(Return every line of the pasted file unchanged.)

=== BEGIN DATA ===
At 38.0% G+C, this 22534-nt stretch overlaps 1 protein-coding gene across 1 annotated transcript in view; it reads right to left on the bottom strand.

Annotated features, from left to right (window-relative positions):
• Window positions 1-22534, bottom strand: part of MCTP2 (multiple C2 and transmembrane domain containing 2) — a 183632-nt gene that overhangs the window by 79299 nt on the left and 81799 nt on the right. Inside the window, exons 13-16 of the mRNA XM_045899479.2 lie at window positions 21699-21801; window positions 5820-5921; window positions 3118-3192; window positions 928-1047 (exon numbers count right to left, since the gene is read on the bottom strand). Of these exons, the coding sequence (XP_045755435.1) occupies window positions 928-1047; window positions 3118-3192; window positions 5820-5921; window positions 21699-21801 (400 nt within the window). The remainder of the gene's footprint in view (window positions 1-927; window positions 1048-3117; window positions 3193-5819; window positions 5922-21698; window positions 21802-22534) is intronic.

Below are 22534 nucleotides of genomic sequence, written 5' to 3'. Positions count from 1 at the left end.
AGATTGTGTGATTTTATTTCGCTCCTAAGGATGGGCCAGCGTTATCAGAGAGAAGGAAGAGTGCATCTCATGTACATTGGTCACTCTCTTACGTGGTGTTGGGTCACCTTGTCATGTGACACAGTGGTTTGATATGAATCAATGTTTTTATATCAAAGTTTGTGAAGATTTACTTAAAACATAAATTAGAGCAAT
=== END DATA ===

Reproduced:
At 38.0% G+C, this 22534-nt stretch overlaps 1 protein-coding gene across 1 annotated transcript in view; it reads right to left on the bottom strand.

Annotated features, from left to right (window-relative positions):
• Window positions 1-22534, bottom strand: part of MCTP2 (multiple C2 and transmembrane domain containing 2) — a 183632-nt gene that overhangs the window by 79299 nt on the left and 81799 nt on the right. Inside the window, exons 13-16 of the mRNA XM_045899479.2 lie at window positions 21699-21801; window positions 5820-5921; window positions 3118-3192; window positions 928-1047 (exon numbers count right to left, since the gene is read on the bottom strand). Of these exons, the coding sequence (XP_045755435.1) occupies window positions 928-1047; window positions 3118-3192; window positions 5820-5921; window positions 21699-21801 (400 nt within the window). The remainder of the gene's footprint in view (window positions 1-927; window positions 1048-3117; window positions 3193-5819; window positions 5922-21698; window positions 21802-22534) is intronic.

Below are 22534 nucleotides of genomic sequence, written 5' to 3'. Positions count from 1 at the left end.
AGATTGTGTGATTTTATTTCGCTCCTAAGGATGGGCCAGCGTTATCAGAGAGAAGGAAGAGTGCATCTCATGTACATTGGTCACTCTCTTACGTGGTGTTGGGTCACCTTGTCATGTGACACAGTGGTTTGATATGAATCAATGTTTTTATATCAAAGTTTGTGAAGATTTACTTAAAACATAAATTAGAGCAAT